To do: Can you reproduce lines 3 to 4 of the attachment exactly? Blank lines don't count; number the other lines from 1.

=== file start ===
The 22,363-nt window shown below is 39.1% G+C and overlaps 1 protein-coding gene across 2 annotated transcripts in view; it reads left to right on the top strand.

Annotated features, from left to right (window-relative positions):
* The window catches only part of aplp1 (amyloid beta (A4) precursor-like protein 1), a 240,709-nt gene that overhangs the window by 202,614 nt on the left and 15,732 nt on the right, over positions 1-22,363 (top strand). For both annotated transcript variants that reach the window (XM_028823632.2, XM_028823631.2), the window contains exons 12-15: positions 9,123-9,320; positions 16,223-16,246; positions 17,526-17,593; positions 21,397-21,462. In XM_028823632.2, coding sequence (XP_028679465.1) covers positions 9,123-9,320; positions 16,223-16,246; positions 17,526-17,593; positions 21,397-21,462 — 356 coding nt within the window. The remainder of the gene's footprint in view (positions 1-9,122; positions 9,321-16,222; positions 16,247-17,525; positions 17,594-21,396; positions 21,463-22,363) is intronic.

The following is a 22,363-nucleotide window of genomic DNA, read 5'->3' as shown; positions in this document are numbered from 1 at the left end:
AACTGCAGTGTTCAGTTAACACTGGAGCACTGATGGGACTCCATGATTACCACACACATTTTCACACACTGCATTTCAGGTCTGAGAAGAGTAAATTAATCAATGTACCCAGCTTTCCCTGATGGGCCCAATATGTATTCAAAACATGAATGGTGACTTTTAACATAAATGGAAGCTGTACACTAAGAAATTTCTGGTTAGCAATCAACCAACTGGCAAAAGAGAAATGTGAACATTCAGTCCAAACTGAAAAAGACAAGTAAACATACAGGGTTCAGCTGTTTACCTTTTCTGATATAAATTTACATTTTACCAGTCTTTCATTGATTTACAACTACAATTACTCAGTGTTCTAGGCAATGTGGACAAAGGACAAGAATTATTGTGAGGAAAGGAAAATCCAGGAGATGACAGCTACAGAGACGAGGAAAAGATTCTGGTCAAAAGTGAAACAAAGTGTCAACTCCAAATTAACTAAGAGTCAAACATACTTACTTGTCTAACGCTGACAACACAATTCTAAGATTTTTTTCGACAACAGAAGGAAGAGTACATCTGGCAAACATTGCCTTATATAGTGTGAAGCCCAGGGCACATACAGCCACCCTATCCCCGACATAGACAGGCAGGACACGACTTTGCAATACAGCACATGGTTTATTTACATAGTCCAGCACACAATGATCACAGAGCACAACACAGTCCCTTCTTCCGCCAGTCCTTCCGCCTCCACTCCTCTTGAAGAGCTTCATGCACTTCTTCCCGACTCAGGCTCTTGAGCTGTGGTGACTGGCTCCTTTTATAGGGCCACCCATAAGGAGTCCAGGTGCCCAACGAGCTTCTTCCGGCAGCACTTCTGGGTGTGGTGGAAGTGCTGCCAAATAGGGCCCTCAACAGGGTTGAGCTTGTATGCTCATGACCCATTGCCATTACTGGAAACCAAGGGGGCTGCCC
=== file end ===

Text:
* The window catches only part of aplp1 (amyloid beta (A4) precursor-like protein 1), a 240,709-nt gene that overhangs the window by 202,614 nt on the left and 15,732 nt on the right, over positions 1-22,363 (top strand). For both annotated transcript variants that reach the window (XM_028823632.2, XM_028823631.2), the window contains exons 12-15: positions 9,123-9,320; positions 16,223-16,246; positions 17,526-17,593; positions 21,397-21,462. In XM_028823632.2, coding sequence (XP_028679465.1) covers positions 9,123-9,320; positions 16,223-16,246; positions 17,526-17,593; positions 21,397-21,462 — 356 coding nt within the window. The remainder of the gene's footprint in view (positions 1-9,122; positions 9,321-16,222; positions 16,247-17,525; positions 17,594-21,396; positions 21,463-22,363) is intronic.

The following is a 22,363-nucleotide window of genomic DNA, read 5'->3' as shown; positions in this document are numbered from 1 at the left end: